One of my constant joys that come from my weekly presentation of the Galaxy is the opportunity to present historical music – that is, music of great historical significance. I’ve got quite a bit of that sort of thing lined up for tonight, and the pleasure that I get from it has no end. Of course, I get the most pleasure when the music is of the highest quality, and the early recordings of Louis Armstrong provide just that. He is credited as being one of the early innovators in jazz, and that reputation is justly deserved. Some of the innovations that he is credited with occurred during the course of these recordings.
The recordings that we are hearing tonight come from the sessions that he recorded with his Hot Fives combo, which was put together in part by his wife, Lil Hardin Armstrong. She was the second of his four marriages, but her role in the shaping of his career was crucial. She convinced him to come to Chicago, and then when he was playing second trumpet to King Oliver, she convinced him that he could do more, and that he should front his own band. Of course, no great jazz achievement is made without ample instrumental assistance, and the Armstrongs put together a top-notch team – Kid Ory on trombone, Johnny Dodds on clarinet and occasional alto sax, Johnny St. Cyr on banjo, with Lil herself on piano. Tonight we heard My Heart (a composition of Lil’s), Come Back, Sweet Papa, Heebie Jeebies (probably the first recorded sampling of Armstrong skatting, and one of the earliest examples of recorded scat singing, period), Cornet Chop Suey, Georgia Grind (featuring Lil singing), Oriental Strut, Muskrat Ramble, I’m Gonna Gitcha (with a rather striking Armstrong vocal), and finally Don’t Forget to Mess Around.
(I think it is important not to miss one of the most interesting side-notes that one never hears – in the midst of a male-dominated musical genre – even today, one doesn’t often see female jazz instrumentalists, although they are more common than they once were – not only do you have a female performing on one of the notable historic recordings in jazz history, but without her intervention, we might not have heard of Louis Armstrong. Indeed, had not Lil Hardin Armstrong pushed Louis to first move to Chicago, and then to form the Hot Five, jazz may have been totally different from what we now have.)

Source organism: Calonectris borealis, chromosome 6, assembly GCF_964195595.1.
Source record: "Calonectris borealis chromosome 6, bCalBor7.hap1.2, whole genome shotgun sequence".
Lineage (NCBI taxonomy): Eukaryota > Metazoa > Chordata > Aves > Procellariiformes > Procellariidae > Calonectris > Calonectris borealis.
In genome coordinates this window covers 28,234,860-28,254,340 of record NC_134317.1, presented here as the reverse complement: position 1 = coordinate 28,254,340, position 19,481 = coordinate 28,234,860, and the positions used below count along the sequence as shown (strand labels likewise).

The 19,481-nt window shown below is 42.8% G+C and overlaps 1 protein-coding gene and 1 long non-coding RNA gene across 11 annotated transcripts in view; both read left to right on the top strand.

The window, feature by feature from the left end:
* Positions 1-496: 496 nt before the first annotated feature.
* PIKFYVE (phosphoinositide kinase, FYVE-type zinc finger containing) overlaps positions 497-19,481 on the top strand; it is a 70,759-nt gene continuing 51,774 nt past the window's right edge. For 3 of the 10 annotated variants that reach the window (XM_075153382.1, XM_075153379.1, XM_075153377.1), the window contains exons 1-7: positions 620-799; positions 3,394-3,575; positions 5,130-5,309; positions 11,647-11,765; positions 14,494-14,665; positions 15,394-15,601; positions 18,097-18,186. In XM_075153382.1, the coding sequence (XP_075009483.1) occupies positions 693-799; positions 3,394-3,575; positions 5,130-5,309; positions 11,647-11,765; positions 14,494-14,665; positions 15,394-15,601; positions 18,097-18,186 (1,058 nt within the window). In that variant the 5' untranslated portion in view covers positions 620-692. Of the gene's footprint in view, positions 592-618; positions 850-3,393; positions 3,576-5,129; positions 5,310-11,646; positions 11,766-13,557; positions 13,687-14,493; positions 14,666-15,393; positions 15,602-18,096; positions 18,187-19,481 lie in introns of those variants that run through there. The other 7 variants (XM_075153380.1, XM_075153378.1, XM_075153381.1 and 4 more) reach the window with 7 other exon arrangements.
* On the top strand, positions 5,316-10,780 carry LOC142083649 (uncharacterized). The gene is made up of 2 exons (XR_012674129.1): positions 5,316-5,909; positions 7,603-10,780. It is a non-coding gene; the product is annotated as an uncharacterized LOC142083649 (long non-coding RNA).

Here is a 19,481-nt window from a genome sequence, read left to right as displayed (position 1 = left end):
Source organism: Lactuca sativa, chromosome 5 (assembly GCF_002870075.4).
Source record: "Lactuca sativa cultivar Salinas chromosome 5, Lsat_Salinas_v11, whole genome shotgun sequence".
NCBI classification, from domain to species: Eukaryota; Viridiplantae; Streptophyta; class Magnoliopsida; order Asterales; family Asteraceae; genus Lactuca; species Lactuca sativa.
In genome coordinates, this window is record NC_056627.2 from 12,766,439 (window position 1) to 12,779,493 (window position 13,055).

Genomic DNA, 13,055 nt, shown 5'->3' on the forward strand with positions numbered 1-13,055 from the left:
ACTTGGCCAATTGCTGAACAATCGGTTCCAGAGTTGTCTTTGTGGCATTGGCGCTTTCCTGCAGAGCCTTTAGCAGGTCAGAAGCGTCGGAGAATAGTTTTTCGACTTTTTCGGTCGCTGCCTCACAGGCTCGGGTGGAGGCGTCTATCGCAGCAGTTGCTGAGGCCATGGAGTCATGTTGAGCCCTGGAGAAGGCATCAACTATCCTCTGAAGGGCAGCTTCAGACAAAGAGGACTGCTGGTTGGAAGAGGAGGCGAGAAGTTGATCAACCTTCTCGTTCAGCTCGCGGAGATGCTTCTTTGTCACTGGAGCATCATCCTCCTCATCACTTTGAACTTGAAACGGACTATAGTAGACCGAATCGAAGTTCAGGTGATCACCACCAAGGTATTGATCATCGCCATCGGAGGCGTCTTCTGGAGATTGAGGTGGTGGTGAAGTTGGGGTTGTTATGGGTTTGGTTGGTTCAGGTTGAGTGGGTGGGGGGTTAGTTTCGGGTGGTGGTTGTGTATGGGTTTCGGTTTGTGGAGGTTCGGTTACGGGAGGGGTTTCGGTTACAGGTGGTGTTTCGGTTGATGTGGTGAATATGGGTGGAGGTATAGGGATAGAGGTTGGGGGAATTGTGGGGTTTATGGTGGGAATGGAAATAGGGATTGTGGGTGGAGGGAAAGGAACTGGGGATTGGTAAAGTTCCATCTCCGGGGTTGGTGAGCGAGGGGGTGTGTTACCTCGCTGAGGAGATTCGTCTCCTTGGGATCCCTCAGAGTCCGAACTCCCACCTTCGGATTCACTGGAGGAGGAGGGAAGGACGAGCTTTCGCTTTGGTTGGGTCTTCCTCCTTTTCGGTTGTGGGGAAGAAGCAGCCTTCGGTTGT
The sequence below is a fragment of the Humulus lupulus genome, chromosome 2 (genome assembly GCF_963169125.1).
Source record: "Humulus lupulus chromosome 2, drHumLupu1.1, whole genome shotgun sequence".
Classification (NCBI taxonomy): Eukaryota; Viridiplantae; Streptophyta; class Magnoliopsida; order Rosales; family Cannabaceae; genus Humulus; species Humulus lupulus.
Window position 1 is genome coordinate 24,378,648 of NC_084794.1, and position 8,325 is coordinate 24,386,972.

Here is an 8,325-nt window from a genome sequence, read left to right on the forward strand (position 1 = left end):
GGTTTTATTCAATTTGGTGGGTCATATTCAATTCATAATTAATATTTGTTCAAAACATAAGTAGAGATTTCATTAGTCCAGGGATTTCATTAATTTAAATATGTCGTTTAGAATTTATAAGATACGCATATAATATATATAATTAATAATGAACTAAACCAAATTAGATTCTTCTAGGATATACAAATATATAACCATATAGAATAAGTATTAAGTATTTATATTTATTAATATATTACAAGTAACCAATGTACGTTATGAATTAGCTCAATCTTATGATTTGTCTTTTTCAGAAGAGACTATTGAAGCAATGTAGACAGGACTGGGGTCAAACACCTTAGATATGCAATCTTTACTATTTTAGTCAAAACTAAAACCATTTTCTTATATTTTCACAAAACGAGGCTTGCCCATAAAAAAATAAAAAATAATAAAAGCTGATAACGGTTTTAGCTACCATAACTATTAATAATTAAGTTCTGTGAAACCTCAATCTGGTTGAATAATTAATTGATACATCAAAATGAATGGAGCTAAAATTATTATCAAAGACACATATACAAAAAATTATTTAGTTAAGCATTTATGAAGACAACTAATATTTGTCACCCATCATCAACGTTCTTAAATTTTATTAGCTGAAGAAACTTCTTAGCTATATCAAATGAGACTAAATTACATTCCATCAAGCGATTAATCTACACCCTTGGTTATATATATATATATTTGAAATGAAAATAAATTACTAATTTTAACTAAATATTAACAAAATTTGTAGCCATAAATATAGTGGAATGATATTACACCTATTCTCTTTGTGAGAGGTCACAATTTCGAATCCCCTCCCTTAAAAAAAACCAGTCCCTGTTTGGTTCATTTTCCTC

Next up on the list is the great Billie Holiday, in some of her earliest recording dates, and matched up with some of the greatest instrumentalists in jazz. We started with What A Little Moonlight Can Do (with Roy Eldridge, Benny Goodman, and Ben Webster, among others), These Foolish Things, Summertime (with Artie Shaw and Bunny Berigan swapping lead lines), Easy To Love, I’ve Got My Love to Keep Me Warm (with a lovely Ben Webster solo), I Must Have That Man (an early match-up between her and Lester Young, with Buck Clayton also in there on trumpet and Benny Goodman on clarinet), Me, Myself and I (note Buck Clayton’s riffing under Billie’s singing), I Can’t Get Started (a great Gershwin tune that features a fine Lester Young solo break), The Man I Love (this time with a larger band). Small group recordings, before small group jazz became popular.
We then heard two pieces by Olivier Messiaen. Messiaen was enamored by the musicality of bird songs, so much that he worked for years to turn what he was hearing into works of music. At first, he put out what he called a “manifesto”, his Réveil des oiseaux for piano and orchestra, published in 1953. Later he published a Catalogue d’oiseaux in 1958, and then La fauvette des jardins in 1971. From Catalogue d’oiseaux, we heard La Bouscarle, and L’Alouette Lulu, as performed by Pierre-Laurent Aimard, in a recording celebrating the 100th anniversary of Messian’s birth.
We then heard some Faron Young – Hello Walls, Apartment 9, Live Fast, Love Hard, Die Young, Wine Me Up, and Face to the Wall.
We closed the set with some Charlie Parker, an interesting set from the sessions he did with strings – but this one also has a full big band in addition to the string session, something that is unusual among Parker’s catalog of recordings. We hard Temptation, Lover, Autumn in New York, Stella by Starlight, and finally Repetition.